The Scott family had been going through a rough patch. Normally confined to the separate rooms in their three-bedroom house, Bill Scott had a wild idea: they’d have dinner and reconnect. He’d been seeing a therapist at his wife’s insistence due to his reoccurring outbursts. Tonight, Bill was optimistic.
His wife, Cynthia, had baked a delicious ham. Their children, Zach and Phoebe, sat in front of their hearty plates. Bill stood up from the head of the table and offered a toast.
“I’m thrilled to share this delicious meal together,” he began, ensuring that he bestowed most of the credit upon Cindy. “Let us revere this moment as a family.”
Cynthia looked away in disinterest. Phoebe appeared pale, thin, and nearly invisible.
Cynthia and Zach half-heartedly toasted in unison with Bill. Eating commenced, with forks scraping against their plates as they feasted in awkward silence for several minutes.
“So, Zach… it’s come to our attention that you quit your job at the golf club.” Bill cleared his throat to no response and pressed the issue further. “Being a caddy is nothing to be ashamed of.”
Zach jabbed a slice of ham into his mouth and chuckled. “Not to worry, pops, I’m retired.”
Bill nearly choked. “Retired?”
“It’s time to hang up my laurels and enjoy the simpler things in life.”
“You’re twenty-years-old and live at home. What kind of retirement are you expecting?”
“I thought of taking up gardening,” Zach said. “I don’t want to work anymore. Life’s too short.”
Controlling his anger, Bill turned to his daughter. “Phoebe, you’re looking strangely translucent tonight.”
Phoebe dropped her phone in anger and brushed her dark, shoulder-length hair to the side. “I’m dying, Dad. Haven’t you noticed??”
Cynthia cut in with her best smile. “Nonsense, Phoebe. Why would you say such things?”
Phoebe tossed her fork aside next to her phone. “Can’t you see what’s happening to me? I’m fading away… wasting away to nothing.” As a social media addict, Phoebe was quite literally fading away from her lack of updates. She had been suffering from “acute social media withdrawal.” The less she posted, the more she would slowly die.
Bill changed subjects and looked to his wife. “How was your day, dear?” he asked.
“You know damn well how my day went, Bill. I looked at the calendar and saw that it was July the fifth instead of the sixth, just like the day before, when it was the third instead of the fourth.”
Their nervous daughter twitched and gasped as her eyes fluttered. She then grabbed her cell phone with blurred hands and vigorously typed away.
Cynthia had a point. Both her and Bill lived each day backwards. Newspaper headlines, calendar updates, and everything else were all lost in a baffling time warp. They were moving back, regressing and subsequently aging each day. It all began one New Year’s Eve, when the clock struck midnight in 1999. After awaking from a wild party with friends down the street, they saw that they, and only them, were living in 1998. Bill blamed Cynthia for everything.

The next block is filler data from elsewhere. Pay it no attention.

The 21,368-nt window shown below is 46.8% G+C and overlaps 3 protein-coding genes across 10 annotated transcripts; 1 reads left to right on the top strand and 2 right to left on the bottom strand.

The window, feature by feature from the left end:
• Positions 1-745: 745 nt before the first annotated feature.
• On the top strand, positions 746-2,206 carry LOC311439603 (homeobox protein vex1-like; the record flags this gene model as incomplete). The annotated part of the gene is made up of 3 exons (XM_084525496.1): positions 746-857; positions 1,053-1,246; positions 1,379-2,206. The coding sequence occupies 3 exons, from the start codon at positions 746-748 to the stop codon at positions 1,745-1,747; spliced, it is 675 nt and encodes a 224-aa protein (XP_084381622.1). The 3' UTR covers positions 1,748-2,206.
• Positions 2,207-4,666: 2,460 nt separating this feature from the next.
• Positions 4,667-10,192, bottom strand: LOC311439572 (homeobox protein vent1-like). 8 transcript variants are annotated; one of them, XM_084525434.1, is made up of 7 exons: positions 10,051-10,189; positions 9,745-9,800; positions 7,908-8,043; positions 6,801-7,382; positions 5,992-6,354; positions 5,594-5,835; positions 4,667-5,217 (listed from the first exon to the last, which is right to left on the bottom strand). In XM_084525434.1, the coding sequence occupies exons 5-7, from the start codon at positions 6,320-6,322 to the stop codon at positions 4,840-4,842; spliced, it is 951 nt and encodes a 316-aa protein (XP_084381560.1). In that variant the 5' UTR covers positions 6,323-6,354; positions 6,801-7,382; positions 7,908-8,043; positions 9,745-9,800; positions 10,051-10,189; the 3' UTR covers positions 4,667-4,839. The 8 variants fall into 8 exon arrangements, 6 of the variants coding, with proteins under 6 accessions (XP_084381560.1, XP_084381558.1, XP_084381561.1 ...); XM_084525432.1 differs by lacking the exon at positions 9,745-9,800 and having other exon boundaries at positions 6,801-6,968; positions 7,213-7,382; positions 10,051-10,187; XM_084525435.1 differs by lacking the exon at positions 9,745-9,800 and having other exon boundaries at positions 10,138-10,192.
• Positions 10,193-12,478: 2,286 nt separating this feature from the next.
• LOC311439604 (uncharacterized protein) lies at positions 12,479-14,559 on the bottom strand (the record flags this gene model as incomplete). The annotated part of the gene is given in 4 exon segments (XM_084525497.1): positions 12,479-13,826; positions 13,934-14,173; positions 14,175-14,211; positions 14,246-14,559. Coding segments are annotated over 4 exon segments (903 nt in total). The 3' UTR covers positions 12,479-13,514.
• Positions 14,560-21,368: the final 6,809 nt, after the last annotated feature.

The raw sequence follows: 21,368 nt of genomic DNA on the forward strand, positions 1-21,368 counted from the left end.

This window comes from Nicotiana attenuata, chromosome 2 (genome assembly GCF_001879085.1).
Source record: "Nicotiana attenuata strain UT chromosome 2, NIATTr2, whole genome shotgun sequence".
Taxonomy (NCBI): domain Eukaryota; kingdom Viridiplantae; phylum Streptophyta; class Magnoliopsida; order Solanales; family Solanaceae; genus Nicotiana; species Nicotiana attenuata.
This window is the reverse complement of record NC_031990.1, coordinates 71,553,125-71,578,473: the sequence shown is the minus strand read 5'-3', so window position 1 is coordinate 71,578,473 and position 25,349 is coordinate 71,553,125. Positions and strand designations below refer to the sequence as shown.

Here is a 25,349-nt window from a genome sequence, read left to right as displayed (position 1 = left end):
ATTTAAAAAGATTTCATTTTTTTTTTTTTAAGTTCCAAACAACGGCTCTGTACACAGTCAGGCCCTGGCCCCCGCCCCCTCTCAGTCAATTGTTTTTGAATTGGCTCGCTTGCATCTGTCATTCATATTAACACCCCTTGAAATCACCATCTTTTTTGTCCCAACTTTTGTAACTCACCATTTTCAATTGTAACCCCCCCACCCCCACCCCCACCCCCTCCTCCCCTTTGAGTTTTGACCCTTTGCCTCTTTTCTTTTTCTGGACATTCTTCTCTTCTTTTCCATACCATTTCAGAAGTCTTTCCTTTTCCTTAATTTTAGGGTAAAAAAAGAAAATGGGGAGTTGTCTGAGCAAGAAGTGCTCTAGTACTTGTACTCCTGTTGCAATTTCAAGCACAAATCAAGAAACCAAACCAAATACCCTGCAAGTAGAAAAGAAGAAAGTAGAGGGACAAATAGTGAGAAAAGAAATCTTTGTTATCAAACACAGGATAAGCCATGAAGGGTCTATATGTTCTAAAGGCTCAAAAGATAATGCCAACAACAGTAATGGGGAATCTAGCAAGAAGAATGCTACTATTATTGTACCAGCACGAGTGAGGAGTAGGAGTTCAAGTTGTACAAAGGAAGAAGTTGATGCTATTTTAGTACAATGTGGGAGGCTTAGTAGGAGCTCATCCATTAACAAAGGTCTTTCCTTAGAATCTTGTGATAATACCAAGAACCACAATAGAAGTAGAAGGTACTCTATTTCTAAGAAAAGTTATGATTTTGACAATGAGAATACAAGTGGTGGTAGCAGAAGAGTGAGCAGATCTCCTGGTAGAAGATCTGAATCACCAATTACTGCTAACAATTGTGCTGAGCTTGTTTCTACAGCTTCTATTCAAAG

“You did this!” Bill shouted.
“How the hell do you figure that?” Cynthia snapped back.
“You complained constantly about time. A week from your birthday, I remember. You said you wished it would slow down. And what a coincidence that a day after your birthday wish, Voilà!”
“Are you listening to yourself? I wished for this, and it came true?” Cynthia said, tears welling in her eyes. “I wouldn’t wish this on my worst enemy.”
Zach groaned and rose, as his chair slid against the tile. “May I be excused?”
“Where do you think you’re going?” Bill asked, feeling his control of the evening waning.
“I don’t want to hear another time fight between you two,” Zach said. He slammed his palm onto the table. “Some retirement party!”
Bill threw his own empty plate across the room, shattering it against the wall. “That’s enough, you human parasite!”
Most unexpectedly, a bearded, bespectacled man stood up in the corner of the room and urged calm. “Let’s all take a nice, deep breath.”
Cynthia, Zach, and Phoebe peered at the man through the corner of their eyes. The tension in the room reached a fever-pitch that not even Dr. Gable could contend with.
Cynthia soon cut it, glaring at Bill. “What is your therapist doing here?”
Bill stumbled on his words for an answer. “I… he… What’s best for this family, is…”
Phoebe again reached for her phone, only to fade away completely. Cynthia gasped in horror as Bill attempted to explain himself.
“I told all of you that we’ve been under observation for weeks now,” he slowed down and took a deep breath. “If you all weren’t so self-absorbed and lost in your own nonsense, you’d remembered that we had all agreed to this.”
“I sure as hell didn’t,” Zach said.
“Me neither,” Cynthia added.
Phoebe was nowhere to be seen.
“Please,” Dr. Gable said, scratching the top of his bald head. “Let’s all try to get along.”
They resumed their meal as though nothing had happened. Bill and Cynthia then glanced at a clock on the wall, ticking backward with every subtle movement.